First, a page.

The broad strokes of Kevin Kwan’s bestselling, compulsively readable “Crazy Rich Asians” trilogy are familiar enough: it’s a girl meets boy story — and a girl-meets-boy’s-deranged-family story — the kind of subject matter that’s always ripe for a rom-com. But Kwan’s books, loosely based on his own coming-of-age in Singapore, take that classic narrative and turn it into a vivacious love letter to contemporary Asian culture, populated by unique characters and set in the eye-popping locales of one of the world’s richest countries.
Jon M. Chu’s big screen adaptation of the material, a groundbreaking studio film that is entirely populated by Asian-American performers (the first of its kind since “The Joy Luck Club,” 25 years ago), is a loving take on Kwan’s books, bundled up in a wildly entertaining package.
Like the first book in Kwan’s series, Chu’s “Crazy Rich Asians” opens in decidedly un-luxe terms that provide insight into the kind of family we’re about to get to know very well, headed up by steely-eyed and self-possessed matriarch Eleanor Young (a dazzling Michelle Yeoh). Set in London in 1995, “Crazy Rich Asians” kicks off on a rainy night, as multiple members of the wealthy Young family stumble into a private hotel, eager to settle into their suite after an exhausting flight halfway around the world. Once there, they face a cadre of unsmiling hotel employees who simply can’t believe that this family has booked their biggest (read: most expensive) suite.
Annoyed but unruffled, Eleanor makes a call, alerting her husband to the situation, and in very short order, the Youngs have purchased the hotel from a beaming proprietor who all but shoos his racist employees out of the way in order to express his joy to the clan.
The lesson is twofold: don’t mess with Eleanor, and don’t doubt the power of money. Rachel Chu (Constance Wu) is about to learn that the hard way, as the film slingshots forward into present day New York City, where NYU professor Rachel is relishing the prospect of a summer trip to Singapore to meet her boyfriend Nick Young’s (Henry Golding) family. Rachel has zero idea that Nick’s family is wealthy: When the pair are shepherded into over-the-top first class accommodations at the airport, Rachel can only sputter, “We’re economy people!,” the first of many assumptions that will prove to be very wrong. She’s also unaware of how their wealth makes them an object of fascination for the rest of Singapore, a theme of Kwan’s book that Chu and screenwriters Peter Chiarelli and Adele Lim never shy away from portraying.
Within moments of agreeing to travel to Singapore with Nick for his best friend’s wedding, the whole of the country’s upper crust already knows about it, with the news zinging across social media (brought to colorful life by snappy editing and bright visuals) before Rachel and Nick can even finish their dessert. It’s not Rachel’s fault that she doesn’t know about Nick’s family, because her charming beau hasn’t exactly made it a priority to let her know that, oh, yes, his family isn’t just rich, they’re crazy rich. Rachel is about to be fed to the sharks, and Wu’s buoyant, bright-eyed performance makes her impossible not to root for, especially as the inevitable unfolds on screen.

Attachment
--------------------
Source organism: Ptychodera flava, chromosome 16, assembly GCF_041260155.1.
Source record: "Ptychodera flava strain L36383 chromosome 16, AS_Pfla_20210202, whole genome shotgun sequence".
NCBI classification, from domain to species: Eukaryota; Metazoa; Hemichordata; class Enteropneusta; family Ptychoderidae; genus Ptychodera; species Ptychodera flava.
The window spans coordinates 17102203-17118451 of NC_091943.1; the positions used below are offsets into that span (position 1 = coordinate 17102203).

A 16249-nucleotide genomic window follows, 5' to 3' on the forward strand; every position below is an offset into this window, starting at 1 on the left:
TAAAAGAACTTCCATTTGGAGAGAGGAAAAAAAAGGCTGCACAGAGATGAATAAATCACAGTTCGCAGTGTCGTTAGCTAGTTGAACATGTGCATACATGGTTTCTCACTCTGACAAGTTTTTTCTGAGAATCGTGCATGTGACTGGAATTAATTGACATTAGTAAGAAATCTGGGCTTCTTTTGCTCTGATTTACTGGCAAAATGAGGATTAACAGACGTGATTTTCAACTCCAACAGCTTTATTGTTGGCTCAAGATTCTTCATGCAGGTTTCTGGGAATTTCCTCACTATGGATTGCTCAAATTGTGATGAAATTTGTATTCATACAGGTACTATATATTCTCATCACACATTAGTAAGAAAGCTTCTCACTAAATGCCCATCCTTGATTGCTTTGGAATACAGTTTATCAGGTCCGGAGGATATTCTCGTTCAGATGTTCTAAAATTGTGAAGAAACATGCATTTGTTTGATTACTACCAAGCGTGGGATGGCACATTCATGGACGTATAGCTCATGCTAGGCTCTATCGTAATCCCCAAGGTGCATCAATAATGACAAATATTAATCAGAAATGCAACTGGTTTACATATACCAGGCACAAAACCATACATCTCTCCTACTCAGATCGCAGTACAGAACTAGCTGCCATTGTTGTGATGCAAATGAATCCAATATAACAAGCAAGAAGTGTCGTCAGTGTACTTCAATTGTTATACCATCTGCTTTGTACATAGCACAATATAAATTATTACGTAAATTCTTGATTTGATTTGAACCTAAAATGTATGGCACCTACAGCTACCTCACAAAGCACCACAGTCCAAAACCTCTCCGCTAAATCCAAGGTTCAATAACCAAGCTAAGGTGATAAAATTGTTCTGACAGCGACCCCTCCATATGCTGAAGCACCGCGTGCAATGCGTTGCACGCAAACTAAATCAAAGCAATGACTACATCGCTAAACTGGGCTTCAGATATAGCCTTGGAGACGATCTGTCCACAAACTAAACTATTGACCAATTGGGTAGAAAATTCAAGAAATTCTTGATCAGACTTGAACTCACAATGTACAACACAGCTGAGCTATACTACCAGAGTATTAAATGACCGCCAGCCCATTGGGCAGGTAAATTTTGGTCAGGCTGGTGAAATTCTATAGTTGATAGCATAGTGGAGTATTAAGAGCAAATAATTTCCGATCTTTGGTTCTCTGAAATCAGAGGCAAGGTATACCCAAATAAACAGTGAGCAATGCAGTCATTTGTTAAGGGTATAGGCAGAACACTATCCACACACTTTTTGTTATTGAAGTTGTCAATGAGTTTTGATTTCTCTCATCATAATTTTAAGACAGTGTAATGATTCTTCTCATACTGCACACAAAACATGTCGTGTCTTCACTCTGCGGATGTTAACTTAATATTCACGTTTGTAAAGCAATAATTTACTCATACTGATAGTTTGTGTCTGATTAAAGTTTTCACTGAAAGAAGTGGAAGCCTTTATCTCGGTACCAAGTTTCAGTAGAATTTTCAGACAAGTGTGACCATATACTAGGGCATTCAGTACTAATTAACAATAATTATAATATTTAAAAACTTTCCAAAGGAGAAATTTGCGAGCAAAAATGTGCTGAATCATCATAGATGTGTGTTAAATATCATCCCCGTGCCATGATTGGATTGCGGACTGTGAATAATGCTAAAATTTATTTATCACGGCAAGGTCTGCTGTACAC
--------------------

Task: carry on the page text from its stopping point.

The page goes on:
Chu’s film is smartly organized around three main events during Rachel and Nick’s Singapore trip: a luxurious dinner party at Nick’s grandmother’s estate, a garish pair of pre-wedding bach parties, and the wedding itself — not just the nuptials of some friend, but Singapore’s event of the decade. Such lavish settings allow Chu and company to pile on the opulent touches, from sumptuous costumes to palatial settings to even a shipping barge retrofitted into a nightmarish party vessel. The film wears its culture and heritage with ease — for instance, characters switch between English, Chinese, and Malay slang — the kind of stuff Hollywood so rarely brings to big budget studio features.
Fans of Kwan’s books will not be disappointed by Chu’s adaptation, as “Crazy Rich Asians” lovingly brings to life some of the novel’s standout scenes, even as Chiarelli and Lim’s screenplay snips away subplots that detract from Rachel’s journey. Some of those subplots are missed, including a deeper focus on Henry’s cousin Astrid (Gemma Chan) and her own complex love life, along with the comedic relief provided by her brother Edison’s (Ronny Chieng) obsession with money. And yet other standouts emerge, including the antics of Rachel’s old friend Peik Lin (an always-uproarious Awkwafina) and her wild family (including Ken Jeong as her nutty dad).
Chu’s wild ride inevitably hits a road block in the film’s clunky third act, which is tasked with pushing Rachel and Eleanor’s simmering feud to a shocking head, complete with soap opera twists and a genuinely emotional denouement. It’s all set against the backdrop of a multi-million dollar wedding that’s both absurd and kind of stunning. A new ending, crafted just for the film and pulling strings from both Kwan’s first and second novels, does its best to bring the film to a satisfying conclusion. And it does deliver, while also setting the stage for an obvious next stage: sequels, and soon.
“Crazy Rich Asians” will be released into theaters by Warner Bros. on Wednesday, August 15.